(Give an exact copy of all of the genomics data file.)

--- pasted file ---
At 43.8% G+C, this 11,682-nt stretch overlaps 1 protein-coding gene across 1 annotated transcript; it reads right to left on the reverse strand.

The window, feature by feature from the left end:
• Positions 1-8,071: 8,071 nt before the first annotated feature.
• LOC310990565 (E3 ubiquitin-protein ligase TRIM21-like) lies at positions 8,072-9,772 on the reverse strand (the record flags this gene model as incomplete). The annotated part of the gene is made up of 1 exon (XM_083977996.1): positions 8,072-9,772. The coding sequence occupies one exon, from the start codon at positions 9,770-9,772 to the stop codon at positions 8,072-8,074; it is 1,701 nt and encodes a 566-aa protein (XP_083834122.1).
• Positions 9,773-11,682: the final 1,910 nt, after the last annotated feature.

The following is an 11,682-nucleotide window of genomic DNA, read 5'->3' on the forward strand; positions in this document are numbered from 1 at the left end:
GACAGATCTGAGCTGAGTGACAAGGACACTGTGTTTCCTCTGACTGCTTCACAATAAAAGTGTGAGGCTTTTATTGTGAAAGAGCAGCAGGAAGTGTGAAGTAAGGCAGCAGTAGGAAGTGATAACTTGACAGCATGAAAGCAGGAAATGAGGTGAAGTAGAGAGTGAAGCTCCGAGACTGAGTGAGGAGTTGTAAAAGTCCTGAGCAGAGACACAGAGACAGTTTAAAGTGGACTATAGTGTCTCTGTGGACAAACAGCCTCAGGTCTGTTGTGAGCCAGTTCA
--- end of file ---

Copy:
At 43.8% G+C, this 11,682-nt stretch overlaps 1 protein-coding gene across 1 annotated transcript; it reads right to left on the reverse strand.

The window, feature by feature from the left end:
• Positions 1-8,071: 8,071 nt before the first annotated feature.
• LOC310990565 (E3 ubiquitin-protein ligase TRIM21-like) lies at positions 8,072-9,772 on the reverse strand (the record flags this gene model as incomplete). The annotated part of the gene is made up of 1 exon (XM_083977996.1): positions 8,072-9,772. The coding sequence occupies one exon, from the start codon at positions 9,770-9,772 to the stop codon at positions 8,072-8,074; it is 1,701 nt and encodes a 566-aa protein (XP_083834122.1).
• Positions 9,773-11,682: the final 1,910 nt, after the last annotated feature.

The following is an 11,682-nucleotide window of genomic DNA, read 5'->3' on the forward strand; positions in this document are numbered from 1 at the left end:
GACAGATCTGAGCTGAGTGACAAGGACACTGTGTTTCCTCTGACTGCTTCACAATAAAAGTGTGAGGCTTTTATTGTGAAAGAGCAGCAGGAAGTGTGAAGTAAGGCAGCAGTAGGAAGTGATAACTTGACAGCATGAAAGCAGGAAATGAGGTGAAGTAGAGAGTGAAGCTCCGAGACTGAGTGAGGAGTTGTAAAAGTCCTGAGCAGAGACACAGAGACAGTTTAAAGTGGACTATAGTGTCTCTGTGGACAAACAGCCTCAGGTCTGTTGTGAGCCAGTTCA